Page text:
why I view yoga as self-care (+ wacces yoga mat review)
Disclaimer: I received this product for free in exchange for a review, but this remains my honest and unbiased opinion.
One of my favorite forms of self-care is exercise, and the one I consider most "self-care-y" is yoga. After or during every practice, often the instructor will tell you to thank yourself for taking the time to be here in this space, to be in the present, to let yourself let go of everything that is troubling you at the moment.
I think that's one of the most beautiful forms of self-care — to treat yourself to something that's so good for your mind, body, and soul.
I personally go to CorePower Yoga — I love that they have different classes and that the classes are heated. There are some mixed feelings amongst my friends about sweating it out during yoga, but for me, that's one of my favorite parts.
The usual yoga mat I use is the Manduka eKO Yoga and Pilates mat, which has a non-slip "wet grip" surface. I don't need to use a towel on the mat during the hottest of yoga classes, other than to wipe down my sweaty self while we're doing belly-up core so my back doesn't make farting noises on the mat (attractive, I know).
My favorite thing about this mat was how light it was. As much as I love my Manduka mat, it's so heavy. I'm always running from place to place, which means that some days I have all my school stuff, boxing gear, and laptop in my backpack, plus a yoga mat and sometimes a huge lunch bag as well. If you've ever been a crazy bag lady (i.e. carried your life around with you all day), I'm sure you understand the struggle.
This mat feels like air. No joke. Hands down the lightest yoga mat I've ever tried.
It's also super soft — since it's dual layered, you don't have to worry about your knees hurting or not enough padding when you're doing yoga.
Now on to the real test — trying it during a sweat-filled C2 class at CorePower.
It held up pretty well for the first 20 minutes or so. My biggest complaint was that it would make pretty annoying squeaking noises if I moved in a certain way, which is kind of disruptive during yoga.
After the sweat really started to pour, however, the mat became slippery. I'm pretty sure it's not intended for use with hot yoga, so that's probably my bad. Other than those two points, I'd definitely recommend this mat for yoga practitioners, especially if your yoga isn't heated. If it is and you already have a non-slip towel, I'd throw that on top and it'd solve all your problems. It's also a really good price — only $25.95 on Amazon compared to my $60 Manduka mat.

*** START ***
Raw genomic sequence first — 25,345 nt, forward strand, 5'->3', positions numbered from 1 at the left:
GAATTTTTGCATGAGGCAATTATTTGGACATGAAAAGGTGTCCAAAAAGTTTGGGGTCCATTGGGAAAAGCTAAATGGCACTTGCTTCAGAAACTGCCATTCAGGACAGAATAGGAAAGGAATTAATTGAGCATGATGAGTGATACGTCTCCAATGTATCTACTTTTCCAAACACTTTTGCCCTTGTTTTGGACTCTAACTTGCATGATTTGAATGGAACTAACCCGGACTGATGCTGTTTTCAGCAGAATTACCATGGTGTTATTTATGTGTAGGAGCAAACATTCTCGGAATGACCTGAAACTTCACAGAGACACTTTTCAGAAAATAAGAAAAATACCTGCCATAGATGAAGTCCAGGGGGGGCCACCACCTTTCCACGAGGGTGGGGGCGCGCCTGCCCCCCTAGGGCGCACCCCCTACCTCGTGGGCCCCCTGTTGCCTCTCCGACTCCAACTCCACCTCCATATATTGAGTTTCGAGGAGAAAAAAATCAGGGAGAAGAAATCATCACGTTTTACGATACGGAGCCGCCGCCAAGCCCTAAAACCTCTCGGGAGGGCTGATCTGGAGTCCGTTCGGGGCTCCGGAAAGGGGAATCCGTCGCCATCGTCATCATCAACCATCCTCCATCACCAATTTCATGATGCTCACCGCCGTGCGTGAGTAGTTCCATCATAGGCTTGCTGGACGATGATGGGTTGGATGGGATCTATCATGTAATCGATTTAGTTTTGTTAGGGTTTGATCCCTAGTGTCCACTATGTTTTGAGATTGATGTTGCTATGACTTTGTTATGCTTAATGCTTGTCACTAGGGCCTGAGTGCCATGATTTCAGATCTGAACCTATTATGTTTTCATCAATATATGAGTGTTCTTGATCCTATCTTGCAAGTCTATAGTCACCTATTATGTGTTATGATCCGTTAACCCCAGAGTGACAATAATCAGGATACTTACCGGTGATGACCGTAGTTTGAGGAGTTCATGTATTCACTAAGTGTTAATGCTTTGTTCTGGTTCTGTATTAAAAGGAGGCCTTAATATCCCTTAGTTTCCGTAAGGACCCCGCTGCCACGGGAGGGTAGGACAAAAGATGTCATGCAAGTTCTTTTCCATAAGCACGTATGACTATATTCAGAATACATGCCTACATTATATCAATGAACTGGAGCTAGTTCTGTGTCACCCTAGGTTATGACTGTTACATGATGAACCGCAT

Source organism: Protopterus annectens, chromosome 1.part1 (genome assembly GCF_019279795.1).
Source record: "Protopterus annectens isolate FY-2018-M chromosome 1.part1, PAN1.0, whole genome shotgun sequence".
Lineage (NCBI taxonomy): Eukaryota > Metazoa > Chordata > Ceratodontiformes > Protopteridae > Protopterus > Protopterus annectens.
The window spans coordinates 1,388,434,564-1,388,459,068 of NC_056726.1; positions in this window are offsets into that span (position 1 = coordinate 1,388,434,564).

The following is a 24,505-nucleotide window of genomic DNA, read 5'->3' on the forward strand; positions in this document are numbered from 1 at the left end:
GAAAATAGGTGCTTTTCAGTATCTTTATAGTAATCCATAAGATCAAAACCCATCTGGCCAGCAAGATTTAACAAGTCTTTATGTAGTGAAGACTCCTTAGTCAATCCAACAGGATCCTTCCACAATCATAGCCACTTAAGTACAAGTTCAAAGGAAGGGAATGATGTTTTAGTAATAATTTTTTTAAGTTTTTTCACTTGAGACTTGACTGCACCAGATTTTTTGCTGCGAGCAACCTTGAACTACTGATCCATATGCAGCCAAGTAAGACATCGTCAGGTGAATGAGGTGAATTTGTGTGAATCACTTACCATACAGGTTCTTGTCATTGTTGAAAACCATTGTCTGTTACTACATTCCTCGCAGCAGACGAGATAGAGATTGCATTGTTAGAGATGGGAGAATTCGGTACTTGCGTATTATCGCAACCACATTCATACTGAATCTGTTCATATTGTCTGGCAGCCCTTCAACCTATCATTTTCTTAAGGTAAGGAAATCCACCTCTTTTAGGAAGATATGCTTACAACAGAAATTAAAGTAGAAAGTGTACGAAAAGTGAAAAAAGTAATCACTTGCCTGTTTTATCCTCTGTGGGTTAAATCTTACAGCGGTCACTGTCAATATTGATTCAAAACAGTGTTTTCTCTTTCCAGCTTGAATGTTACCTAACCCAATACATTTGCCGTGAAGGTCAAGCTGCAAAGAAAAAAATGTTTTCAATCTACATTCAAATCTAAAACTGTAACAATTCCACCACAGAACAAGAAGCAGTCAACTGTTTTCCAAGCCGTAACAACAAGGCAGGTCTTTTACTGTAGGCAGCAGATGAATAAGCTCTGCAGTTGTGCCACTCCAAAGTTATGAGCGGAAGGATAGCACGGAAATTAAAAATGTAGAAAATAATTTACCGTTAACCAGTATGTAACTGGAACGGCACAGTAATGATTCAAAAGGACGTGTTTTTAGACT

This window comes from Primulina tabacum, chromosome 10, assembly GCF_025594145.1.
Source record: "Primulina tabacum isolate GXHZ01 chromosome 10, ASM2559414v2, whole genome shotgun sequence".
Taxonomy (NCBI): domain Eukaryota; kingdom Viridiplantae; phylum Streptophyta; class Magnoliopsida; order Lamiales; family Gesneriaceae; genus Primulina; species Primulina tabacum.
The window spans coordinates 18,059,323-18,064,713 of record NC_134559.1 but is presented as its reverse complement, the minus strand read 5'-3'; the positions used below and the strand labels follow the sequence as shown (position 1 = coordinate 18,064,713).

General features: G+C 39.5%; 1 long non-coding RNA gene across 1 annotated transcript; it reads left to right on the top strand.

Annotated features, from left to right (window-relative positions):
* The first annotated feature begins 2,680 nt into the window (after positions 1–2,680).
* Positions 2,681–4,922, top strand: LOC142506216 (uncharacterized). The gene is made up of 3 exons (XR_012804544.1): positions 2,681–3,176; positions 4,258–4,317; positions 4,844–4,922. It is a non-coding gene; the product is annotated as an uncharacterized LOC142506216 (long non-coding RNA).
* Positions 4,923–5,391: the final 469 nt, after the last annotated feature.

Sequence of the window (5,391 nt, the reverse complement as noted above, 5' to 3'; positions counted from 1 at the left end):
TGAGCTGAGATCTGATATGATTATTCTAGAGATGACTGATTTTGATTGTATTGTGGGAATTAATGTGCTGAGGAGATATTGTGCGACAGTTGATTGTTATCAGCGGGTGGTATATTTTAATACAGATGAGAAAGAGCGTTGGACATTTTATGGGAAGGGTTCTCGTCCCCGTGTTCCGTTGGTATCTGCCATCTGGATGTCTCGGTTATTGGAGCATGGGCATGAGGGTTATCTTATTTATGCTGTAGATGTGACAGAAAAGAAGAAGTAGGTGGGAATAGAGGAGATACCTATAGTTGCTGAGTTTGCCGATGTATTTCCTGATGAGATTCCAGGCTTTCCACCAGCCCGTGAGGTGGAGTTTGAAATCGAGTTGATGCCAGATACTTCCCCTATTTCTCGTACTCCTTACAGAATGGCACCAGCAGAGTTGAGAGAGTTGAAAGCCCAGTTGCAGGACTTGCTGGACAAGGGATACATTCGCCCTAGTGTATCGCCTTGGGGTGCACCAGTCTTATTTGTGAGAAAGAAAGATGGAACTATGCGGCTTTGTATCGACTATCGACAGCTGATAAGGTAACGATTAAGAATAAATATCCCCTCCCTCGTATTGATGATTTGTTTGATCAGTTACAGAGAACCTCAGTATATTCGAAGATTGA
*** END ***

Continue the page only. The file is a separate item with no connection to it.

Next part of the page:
But back to self-care. The past couple of weeks have held a lot of ups and downs; I've been really happy, but also full of uncertainty. My routine's been all sorts of out of whack, and as someone who thrives on routine, I needed some grounding.
There's something about lying on the mat during savasana (the last couple of minutes when you're in "corpse pose" lying flat on your back, eyes closed) that makes you feel at peace. Like you can take on anything.
You roll onto your side, curled into the fetal position, and suddenly you're reassured. If you believe in Freud and his psychoanalysis, then you know that our personality and much of how we face the outside world is built in our childhood and stems from our unconscious. Returning to this position we were familiar with as a child gives a sense of comfort and for me, grounds me.
We end cross-legged, hands to our heart in a prayer pose. "Namaste," the instructor says. "The light in me reaches out to the light in each and every one of you." Each instructor has their own way of saying this, but the meaning is the same: we are all connected.
We touch our third eye center (the middle of our forehead), bow your heads and touch the ground. "Namaste," we repeat, flutter our eyes open, and go on to face the world.
Whether it's a particularly rough patch in life and I need some grounding, whether it'll be a long day ahead and I want some energy, whether I want to wind down after a tiring day, whether I want to celebrate myself and my body... no matter the reason, yoga is about you. It's you finding yourself, checking in with yourself, inspiring yourself, and becoming one with yourself.
And that's what self-care is about.